Voorhees is a prominent entrepreneur within the cryptocurrency industry. Before venturing into business, he blogged prolifically on the case for taking control of the money supply away from the government. “My hope is that within a generation, people will realize how silly it is to use money that is continually debased and manipulated by politicians and banks,” he said. “Bitcoin represents the separation of money and state.”

An older pedigree

Professor Friedrich Hayek receiving his Nobel prize in Economy from the Swedish king Carl Gustaf in 1974. (AP Photo)

The technology for public digital ledgers known as blockchains is new, but the idea of private currencies has captivated libertarians for decades.

In 1976, Friedrich Hayek proposed ending government monopoly of currency and allowing private issuers to step in.

Hayek, later a Nobel Prize winner and a leading figure in libertarianism, didn’t buy the conventional justification of the government’s control over the monetary system.

He didn’t believe that a central bank is needed to maintain an elastic supply of the currency, providing more money in the case that more is demanded, such as during a downturn when businesses and households want more cash on hand because they're scared about the future.

Instead, he reasoned that if private banks were allowed to provide their currencies, they would have every incentive to ensure that the currency remained stable, relative to a basket of goods, which is the same basic goal that the Fed has for the dollar. They could produce currency that served as a reliable medium of exchange and a store of value. If they didn’t, customers would take their business to a different bank, one with a more stable currency.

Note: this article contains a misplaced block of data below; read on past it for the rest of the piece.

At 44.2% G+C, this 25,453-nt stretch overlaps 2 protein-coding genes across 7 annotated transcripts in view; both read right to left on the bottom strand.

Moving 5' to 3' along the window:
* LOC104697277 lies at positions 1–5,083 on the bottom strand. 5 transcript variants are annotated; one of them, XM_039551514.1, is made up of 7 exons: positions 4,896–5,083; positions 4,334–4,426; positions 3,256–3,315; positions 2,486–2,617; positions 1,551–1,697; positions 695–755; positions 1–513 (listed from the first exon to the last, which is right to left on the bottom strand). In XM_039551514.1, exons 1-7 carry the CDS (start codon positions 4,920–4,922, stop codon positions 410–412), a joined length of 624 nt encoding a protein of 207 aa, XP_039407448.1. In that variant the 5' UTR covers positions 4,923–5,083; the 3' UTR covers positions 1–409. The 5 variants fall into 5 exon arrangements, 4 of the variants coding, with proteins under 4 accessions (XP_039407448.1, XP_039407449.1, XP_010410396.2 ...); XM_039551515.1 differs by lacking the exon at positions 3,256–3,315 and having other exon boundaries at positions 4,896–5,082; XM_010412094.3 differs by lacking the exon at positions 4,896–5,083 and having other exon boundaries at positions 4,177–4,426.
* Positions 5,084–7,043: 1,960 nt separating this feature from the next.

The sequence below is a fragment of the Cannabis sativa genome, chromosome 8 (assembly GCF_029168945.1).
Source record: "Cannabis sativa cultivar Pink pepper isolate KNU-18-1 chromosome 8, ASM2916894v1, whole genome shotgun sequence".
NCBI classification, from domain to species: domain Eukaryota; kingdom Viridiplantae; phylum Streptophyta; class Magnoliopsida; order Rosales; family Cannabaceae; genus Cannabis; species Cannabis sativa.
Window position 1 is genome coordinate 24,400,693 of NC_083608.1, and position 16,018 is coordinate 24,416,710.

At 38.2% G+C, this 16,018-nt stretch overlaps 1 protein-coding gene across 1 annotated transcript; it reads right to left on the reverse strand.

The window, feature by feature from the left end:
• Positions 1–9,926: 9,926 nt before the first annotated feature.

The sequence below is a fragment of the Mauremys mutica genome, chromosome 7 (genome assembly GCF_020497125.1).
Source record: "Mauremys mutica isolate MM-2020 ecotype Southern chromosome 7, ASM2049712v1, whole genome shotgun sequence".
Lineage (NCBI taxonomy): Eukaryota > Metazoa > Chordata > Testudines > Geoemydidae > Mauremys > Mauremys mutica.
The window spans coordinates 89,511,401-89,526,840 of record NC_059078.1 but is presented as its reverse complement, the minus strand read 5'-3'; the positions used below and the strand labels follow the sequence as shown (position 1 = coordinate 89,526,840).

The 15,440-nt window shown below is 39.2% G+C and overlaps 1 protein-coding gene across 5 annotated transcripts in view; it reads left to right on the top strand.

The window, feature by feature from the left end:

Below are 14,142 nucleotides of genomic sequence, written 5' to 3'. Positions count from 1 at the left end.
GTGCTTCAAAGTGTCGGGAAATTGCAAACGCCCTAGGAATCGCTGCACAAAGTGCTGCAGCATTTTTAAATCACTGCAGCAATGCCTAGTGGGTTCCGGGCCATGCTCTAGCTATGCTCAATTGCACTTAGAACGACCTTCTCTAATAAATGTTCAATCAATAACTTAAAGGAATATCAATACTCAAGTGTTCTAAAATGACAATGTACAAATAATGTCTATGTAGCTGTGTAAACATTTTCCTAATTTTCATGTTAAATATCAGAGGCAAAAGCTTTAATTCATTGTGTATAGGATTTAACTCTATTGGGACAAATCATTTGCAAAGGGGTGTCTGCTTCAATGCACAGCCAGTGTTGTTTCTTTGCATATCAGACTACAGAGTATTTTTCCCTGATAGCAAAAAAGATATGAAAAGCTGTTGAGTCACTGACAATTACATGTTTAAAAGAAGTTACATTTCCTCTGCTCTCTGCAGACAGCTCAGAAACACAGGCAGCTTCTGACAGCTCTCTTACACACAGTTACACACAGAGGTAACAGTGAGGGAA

In the end, banks would offer reliable and stable currencies for the same reasons that gas stations provide high-quality gasoline. Furthermore, ancillary industries would pop up to fill the other needs created by private currencies, such as providing conversions at the point of sale in shops. “[S]heer desire for gain would produce a better money than government has ever produced,” he concluded.

From Hayek’s point of view, a system of private currencies would cure a variety of economic ills. It would rule out the possibility of unexpected inflation or deflation, and smooth out business cycles.

But it would be most desirable because it would stop the growth of government. “Nothing can be more urgent than that we dissolve the unholy marriage between monetary and fiscal policy,” Hayek wrote.

The libertarian intuition behind Hayek’s statement is that the government’s control of money allows it to finance programs and military operations by issuing itself loans at favorable terms or inflating away debts that it has already incurred.